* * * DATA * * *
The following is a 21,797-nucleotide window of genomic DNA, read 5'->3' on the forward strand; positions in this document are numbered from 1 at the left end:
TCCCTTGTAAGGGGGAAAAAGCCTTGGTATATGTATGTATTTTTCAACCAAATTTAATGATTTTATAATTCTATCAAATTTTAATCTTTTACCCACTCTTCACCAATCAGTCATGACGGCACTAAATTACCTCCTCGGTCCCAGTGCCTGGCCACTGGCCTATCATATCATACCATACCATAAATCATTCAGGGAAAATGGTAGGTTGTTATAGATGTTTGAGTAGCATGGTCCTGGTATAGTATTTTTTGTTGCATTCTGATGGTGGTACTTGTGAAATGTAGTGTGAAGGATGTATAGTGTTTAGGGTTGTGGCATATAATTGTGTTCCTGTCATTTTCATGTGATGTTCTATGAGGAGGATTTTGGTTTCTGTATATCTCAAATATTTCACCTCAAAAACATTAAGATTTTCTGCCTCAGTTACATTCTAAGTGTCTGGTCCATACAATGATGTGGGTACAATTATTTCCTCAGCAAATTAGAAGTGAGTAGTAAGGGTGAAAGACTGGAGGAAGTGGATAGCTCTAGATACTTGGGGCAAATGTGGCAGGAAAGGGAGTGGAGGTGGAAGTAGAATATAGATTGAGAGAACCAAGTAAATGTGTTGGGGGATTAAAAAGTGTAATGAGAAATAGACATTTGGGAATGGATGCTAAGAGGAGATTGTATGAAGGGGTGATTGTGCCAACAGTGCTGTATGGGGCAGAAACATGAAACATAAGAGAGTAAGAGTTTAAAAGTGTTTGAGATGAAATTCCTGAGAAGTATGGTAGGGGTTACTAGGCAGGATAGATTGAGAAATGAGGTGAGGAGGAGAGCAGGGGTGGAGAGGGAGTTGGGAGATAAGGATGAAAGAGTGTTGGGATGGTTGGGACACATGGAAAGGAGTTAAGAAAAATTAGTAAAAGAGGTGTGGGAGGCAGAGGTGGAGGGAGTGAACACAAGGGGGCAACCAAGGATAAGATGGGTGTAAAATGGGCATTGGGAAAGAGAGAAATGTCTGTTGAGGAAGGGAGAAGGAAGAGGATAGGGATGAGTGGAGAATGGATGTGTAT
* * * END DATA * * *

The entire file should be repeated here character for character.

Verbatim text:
The following is a 21,797-nucleotide window of genomic DNA, read 5'->3' on the forward strand; positions in this document are numbered from 1 at the left end:
TCCCTTGTAAGGGGGAAAAAGCCTTGGTATATGTATGTATTTTTCAACCAAATTTAATGATTTTATAATTCTATCAAATTTTAATCTTTTACCCACTCTTCACCAATCAGTCATGACGGCACTAAATTACCTCCTCGGTCCCAGTGCCTGGCCACTGGCCTATCATATCATACCATACCATAAATCATTCAGGGAAAATGGTAGGTTGTTATAGATGTTTGAGTAGCATGGTCCTGGTATAGTATTTTTTGTTGCATTCTGATGGTGGTACTTGTGAAATGTAGTGTGAAGGATGTATAGTGTTTAGGGTTGTGGCATATAATTGTGTTCCTGTCATTTTCATGTGATGTTCTATGAGGAGGATTTTGGTTTCTGTATATCTCAAATATTTCACCTCAAAAACATTAAGATTTTCTGCCTCAGTTACATTCTAAGTGTCTGGTCCATACAATGATGTGGGTACAATTATTTCCTCAGCAAATTAGAAGTGAGTAGTAAGGGTGAAAGACTGGAGGAAGTGGATAGCTCTAGATACTTGGGGCAAATGTGGCAGGAAAGGGAGTGGAGGTGGAAGTAGAATATAGATTGAGAGAACCAAGTAAATGTGTTGGGGGATTAAAAAGTGTAATGAGAAATAGACATTTGGGAATGGATGCTAAGAGGAGATTGTATGAAGGGGTGATTGTGCCAACAGTGCTGTATGGGGCAGAAACATGAAACATAAGAGAGTAAGAGTTTAAAAGTGTTTGAGATGAAATTCCTGAGAAGTATGGTAGGGGTTACTAGGCAGGATAGATTGAGAAATGAGGTGAGGAGGAGAGCAGGGGTGGAGAGGGAGTTGGGAGATAAGGATGAAAGAGTGTTGGGATGGTTGGGACACATGGAAAGGAGTTAAGAAAAATTAGTAAAAGAGGTGTGGGAGGCAGAGGTGGAGGGAGTGAACACAAGGGGGCAACCAAGGATAAGATGGGTGTAAAATGGGCATTGGGAAAGAGAGAAATGTCTGTTGAGGAAGGGAGAAGGAAGAGGATAGGGATGAGTGGAGAATGGATGTGTAT